We talk about unforgettable lessons a lot in Christian education because we want our Bible studies and lessons to be life-changing.
Our staff here at Children’s Ministry Magazine started wondering, though, if there’s a “dark side” to unforgettable lessons. Are there things that are said or done at church that may burn people for a lifetime?
So we asked adults if there were ever times in church as a child that they were made to feel uncomfortable, unwelcome, or awkward. Check out the things we heard-and hopefully, apply the salve of God’s grace in your ministry to keep others from being burned in the same ways in your ministry.
Down in Front
When my daughters were young, they loved going to church and Sunday school every Sunday. Because of the noise in the back pews where all the young families were, the girls sat up front so they could hear and see better. I’ll never forget what happened one Sunday morning when one young girl said to my daughters, “You don’t belong up here; you belong in the back ’cause you’re poor and your clothes are old.”
My children were so hurt that they never would go back to church after that. To this day, they have a very hard time with people who call themselves Christians.
As a young person, I was in a boating accident in which I felt I “should have” drowned, but something or someone had kept me afloat. The more I thought about it, I had a distinct feeling that Someone (probably God) had saved me, but I wasn’t sure who God was or what God could do.
I was shy about asking my parents or anyone else, but I did tell my Sunday school class about my experience on the lake, secretly wanting someone to explain to me what had happened. The teacher’s response was something like, “That’s nice.” That was the end of it. I realize that my Sunday school teacher himself may not have understood or known how to respond to me, but I wish he would’ve helped me understand this better.
At vacation Bible school opening night, the minister approached the small wooden podium. He then sermonized for 20 minutes about the perils of hell if we didn’t repent for our sinfulness and ask God into our hearts right then. He explained what would happen to our skin (blister and crack), our families (gnashing and wailing, torture and dismemberment), and our souls (scorching and burning in eternal fire).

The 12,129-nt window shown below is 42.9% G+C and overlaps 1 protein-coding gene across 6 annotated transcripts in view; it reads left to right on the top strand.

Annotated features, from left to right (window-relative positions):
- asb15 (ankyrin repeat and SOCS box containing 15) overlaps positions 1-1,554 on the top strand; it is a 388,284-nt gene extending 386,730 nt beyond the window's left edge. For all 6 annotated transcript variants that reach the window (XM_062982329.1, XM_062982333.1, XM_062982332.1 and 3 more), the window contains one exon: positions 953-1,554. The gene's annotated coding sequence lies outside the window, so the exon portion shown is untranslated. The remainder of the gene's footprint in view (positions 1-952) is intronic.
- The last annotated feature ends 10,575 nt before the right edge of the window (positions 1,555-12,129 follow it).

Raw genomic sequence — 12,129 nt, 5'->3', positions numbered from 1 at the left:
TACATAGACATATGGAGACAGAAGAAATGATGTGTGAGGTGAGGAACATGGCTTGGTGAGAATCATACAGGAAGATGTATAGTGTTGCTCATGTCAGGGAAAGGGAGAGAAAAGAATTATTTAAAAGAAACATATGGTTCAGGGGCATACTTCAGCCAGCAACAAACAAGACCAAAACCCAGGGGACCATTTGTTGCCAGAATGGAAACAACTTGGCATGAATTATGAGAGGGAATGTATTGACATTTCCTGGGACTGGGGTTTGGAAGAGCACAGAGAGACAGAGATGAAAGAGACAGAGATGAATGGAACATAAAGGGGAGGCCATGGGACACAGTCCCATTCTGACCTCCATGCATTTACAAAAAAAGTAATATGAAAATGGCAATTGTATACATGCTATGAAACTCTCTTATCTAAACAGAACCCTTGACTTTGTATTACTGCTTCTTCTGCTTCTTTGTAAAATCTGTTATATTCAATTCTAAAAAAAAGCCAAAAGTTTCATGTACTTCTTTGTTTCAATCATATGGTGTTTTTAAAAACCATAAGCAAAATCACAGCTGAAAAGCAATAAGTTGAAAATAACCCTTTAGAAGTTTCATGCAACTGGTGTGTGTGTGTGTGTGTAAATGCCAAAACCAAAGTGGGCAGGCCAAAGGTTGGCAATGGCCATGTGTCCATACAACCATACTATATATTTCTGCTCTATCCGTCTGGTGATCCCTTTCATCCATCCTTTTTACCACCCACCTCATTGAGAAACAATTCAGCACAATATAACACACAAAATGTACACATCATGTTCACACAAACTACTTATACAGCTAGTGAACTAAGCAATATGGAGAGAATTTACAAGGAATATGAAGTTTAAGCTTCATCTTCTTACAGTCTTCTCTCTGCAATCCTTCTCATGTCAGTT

He singled out random children and said, “Do you refuse God?” He asked, “Who dares to claim he’s not a sinner? Who of you will be saved?” I was scared out of my wits. I just wanted his ranting to stop, so I raised my hand. I was the first person to raise my hand, but not the last. After me, a floodgate opened. Little hands shot up around the room. I had no idea what was happening, but it seemed as though I’d done the right thing.
A woman in a wool suit led me from the room into the darkened sanctuary where we sat, all alone. The woman told me to ask to be saved. “I don’t know what to do,” I said. After more prompting, I managed a halting prayer that was both meaningless and driven by fear, pressure, and embarrassment.
When my mom picked us up, she asked how VBS went. We told her it was horrible, scary, the people were mean, and we didn’t want to go back. Looking back some 20 years later, I can safely say I felt traumatized that night.
When I was about 8, we went to a church where my two sisters and I didn’t know many kids. We went to different schools, and we didn’t attend Sunday school very regularly. It was always kind of awkward being there anyway, but especially awkward when we came in late-a lot of strangers staring at us while we found open chairs. And it seemed like we were often running late. So on several occasions, my sisters and I would wave happily to Mom when she dropped us off, then walk through the church and out the back door where we’d “hide out” under enormous evergreen trees behind the church. We’d hold our own little Sunday school out there-singing hymns and reading Bible verses.